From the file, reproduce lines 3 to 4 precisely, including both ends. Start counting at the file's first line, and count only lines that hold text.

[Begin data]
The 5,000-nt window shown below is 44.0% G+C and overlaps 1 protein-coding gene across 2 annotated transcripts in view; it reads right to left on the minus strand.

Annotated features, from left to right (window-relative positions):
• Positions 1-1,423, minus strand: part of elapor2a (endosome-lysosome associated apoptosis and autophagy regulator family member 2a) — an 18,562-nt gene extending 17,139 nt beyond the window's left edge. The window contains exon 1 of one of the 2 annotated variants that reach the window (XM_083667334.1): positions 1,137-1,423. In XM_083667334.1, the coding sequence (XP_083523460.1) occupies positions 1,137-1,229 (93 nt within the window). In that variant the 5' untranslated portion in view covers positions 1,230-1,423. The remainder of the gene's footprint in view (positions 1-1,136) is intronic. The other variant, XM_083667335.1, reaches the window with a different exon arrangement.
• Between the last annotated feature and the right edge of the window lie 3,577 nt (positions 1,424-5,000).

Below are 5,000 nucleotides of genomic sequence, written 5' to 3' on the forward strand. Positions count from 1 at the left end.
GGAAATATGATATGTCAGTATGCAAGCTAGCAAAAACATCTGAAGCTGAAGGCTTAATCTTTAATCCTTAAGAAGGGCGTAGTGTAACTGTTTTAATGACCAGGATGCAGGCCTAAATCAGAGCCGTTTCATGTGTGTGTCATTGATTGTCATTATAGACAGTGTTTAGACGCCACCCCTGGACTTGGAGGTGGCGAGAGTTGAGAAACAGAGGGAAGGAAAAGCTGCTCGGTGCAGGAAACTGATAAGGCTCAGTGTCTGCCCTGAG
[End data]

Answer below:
• Positions 1-1,423, minus strand: part of elapor2a (endosome-lysosome associated apoptosis and autophagy regulator family member 2a) — an 18,562-nt gene extending 17,139 nt beyond the window's left edge. The window contains exon 1 of one of the 2 annotated variants that reach the window (XM_083667334.1): positions 1,137-1,423. In XM_083667334.1, the coding sequence (XP_083523460.1) occupies positions 1,137-1,229 (93 nt within the window). In that variant the 5' untranslated portion in view covers positions 1,230-1,423. The remainder of the gene's footprint in view (positions 1-1,136) is intronic. The other variant, XM_083667335.1, reaches the window with a different exon arrangement.
• Between the last annotated feature and the right edge of the window lie 3,577 nt (positions 1,424-5,000).